August 10, 2013

  • (1)
  • Comments 1

Wired: Gabrielle Jamison with her children Marcus, William, and Georgina with their electronic devices.

Wired: Gabrielle Jamison with her children Marcus, William, and Georgina with their electronic devices. Photo: Steven Siewert

Giving your child internet access isn’t damaging, but having no limits may be, writes Linda McSweeny.

Toddlers are navigating technology at a rapid pace, but left to their own devices, some of these tech-savvy kids could end up in a dark and possibly addicted head space by adolescence.

Psychologists say parents must pay attention to their children’s access to apps, online games and smartphones from a young age, to ensure they glean the benefits rather than the problems of our tech-heavy world.

The prolific nature of online gaming is such that psychiatrists in the US have listed Internet Gaming Disorder in their latest diagnostic manual, DSM-5, as a new condition warranting more research. They define it as a phenomenon where people become compulsively engrossed in online games, end up distressed and withdraw from other interests, education or jobs.

An Australian report on the impact of technology on young men’s mental health and wellbeing, by the federally funded Young and Well Co-operative Research Centre, shows males aged 16 to 25 are upping their average time online to three hours each day from two hours four years ago.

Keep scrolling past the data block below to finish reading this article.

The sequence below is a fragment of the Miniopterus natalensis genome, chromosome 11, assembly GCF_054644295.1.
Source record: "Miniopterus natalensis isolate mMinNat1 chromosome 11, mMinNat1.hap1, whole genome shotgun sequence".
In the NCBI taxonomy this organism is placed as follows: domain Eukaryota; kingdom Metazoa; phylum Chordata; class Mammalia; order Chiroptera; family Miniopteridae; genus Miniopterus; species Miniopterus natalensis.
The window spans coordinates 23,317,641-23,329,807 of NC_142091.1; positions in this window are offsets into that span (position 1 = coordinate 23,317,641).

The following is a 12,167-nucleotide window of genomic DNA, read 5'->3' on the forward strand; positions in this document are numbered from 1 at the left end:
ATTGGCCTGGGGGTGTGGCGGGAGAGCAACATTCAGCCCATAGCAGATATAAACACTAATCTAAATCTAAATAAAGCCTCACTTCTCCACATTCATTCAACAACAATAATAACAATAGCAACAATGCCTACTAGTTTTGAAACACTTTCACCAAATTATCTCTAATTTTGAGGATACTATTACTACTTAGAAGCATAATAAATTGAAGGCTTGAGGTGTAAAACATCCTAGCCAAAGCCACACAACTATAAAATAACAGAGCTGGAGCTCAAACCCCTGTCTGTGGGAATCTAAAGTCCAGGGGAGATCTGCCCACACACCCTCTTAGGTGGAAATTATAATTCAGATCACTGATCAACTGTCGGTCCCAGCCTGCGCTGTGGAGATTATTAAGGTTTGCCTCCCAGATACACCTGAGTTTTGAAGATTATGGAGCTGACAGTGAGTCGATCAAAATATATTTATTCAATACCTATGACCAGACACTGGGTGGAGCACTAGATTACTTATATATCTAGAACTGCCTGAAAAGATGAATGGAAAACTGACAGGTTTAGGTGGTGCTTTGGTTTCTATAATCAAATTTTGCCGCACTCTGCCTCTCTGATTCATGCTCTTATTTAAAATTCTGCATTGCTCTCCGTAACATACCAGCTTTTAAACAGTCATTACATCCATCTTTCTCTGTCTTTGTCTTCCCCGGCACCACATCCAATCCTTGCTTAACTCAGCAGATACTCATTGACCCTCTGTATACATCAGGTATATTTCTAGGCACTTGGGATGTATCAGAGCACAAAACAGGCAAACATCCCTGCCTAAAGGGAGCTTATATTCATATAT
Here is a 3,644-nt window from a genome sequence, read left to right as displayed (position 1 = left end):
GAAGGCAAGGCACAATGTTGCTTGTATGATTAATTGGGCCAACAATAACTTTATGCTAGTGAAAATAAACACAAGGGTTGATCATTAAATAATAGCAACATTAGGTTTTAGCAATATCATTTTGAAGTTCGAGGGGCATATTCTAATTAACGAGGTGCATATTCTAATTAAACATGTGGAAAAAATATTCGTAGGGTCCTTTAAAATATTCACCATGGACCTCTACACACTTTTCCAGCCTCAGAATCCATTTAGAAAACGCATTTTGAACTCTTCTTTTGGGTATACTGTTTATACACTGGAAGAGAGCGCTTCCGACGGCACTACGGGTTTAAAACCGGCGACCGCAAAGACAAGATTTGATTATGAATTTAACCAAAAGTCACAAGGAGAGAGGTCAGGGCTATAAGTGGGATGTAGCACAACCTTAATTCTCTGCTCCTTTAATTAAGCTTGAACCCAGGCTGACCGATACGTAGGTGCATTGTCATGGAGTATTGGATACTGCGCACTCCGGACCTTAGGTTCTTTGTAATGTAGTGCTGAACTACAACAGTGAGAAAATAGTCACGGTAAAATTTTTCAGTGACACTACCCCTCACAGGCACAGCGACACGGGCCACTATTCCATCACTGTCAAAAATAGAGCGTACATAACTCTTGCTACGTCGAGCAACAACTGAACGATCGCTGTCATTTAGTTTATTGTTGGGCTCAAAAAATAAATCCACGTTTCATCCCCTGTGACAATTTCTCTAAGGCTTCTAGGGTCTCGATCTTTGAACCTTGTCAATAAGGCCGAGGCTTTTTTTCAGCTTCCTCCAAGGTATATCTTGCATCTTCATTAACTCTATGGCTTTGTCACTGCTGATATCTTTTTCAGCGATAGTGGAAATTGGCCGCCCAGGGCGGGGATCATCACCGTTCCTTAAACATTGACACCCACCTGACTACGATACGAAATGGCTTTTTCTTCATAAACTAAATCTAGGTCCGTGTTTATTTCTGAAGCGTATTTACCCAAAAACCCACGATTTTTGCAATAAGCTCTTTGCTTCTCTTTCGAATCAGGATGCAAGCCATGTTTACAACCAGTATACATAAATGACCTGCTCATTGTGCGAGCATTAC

So when should parents become concerned? One Sydney pyschologist says children often move through obsessive stages for two or three months without being addicted. But sometimes a love of playing can morph into a serious problem.

The psychologist cited a case where a boy in primary school accrued $1000 on his parents’ credit card by buying simulated products in an online game he played for four hours a day, two of which were in bed at night while his parents thought he was asleep.

Brisbane teenager Caelan Reid has had a glimpse of the dark side of internet use. He realised how dependent he had become on gaming and the internet after spending a couple of months with the net constantly switched on. A week without electricity did the trick.

“When you start getting to days where you get into this cycle of staying up until 2am every night and you wake up feeling tired and that goes on for a month or two months, the time starts to blur and you start feeling trapped in that cycle,” he says.

Reid, 18, who hopes to pursue a career in gaming development, now tries to cut down his time online. He also wants to develop less-violent games.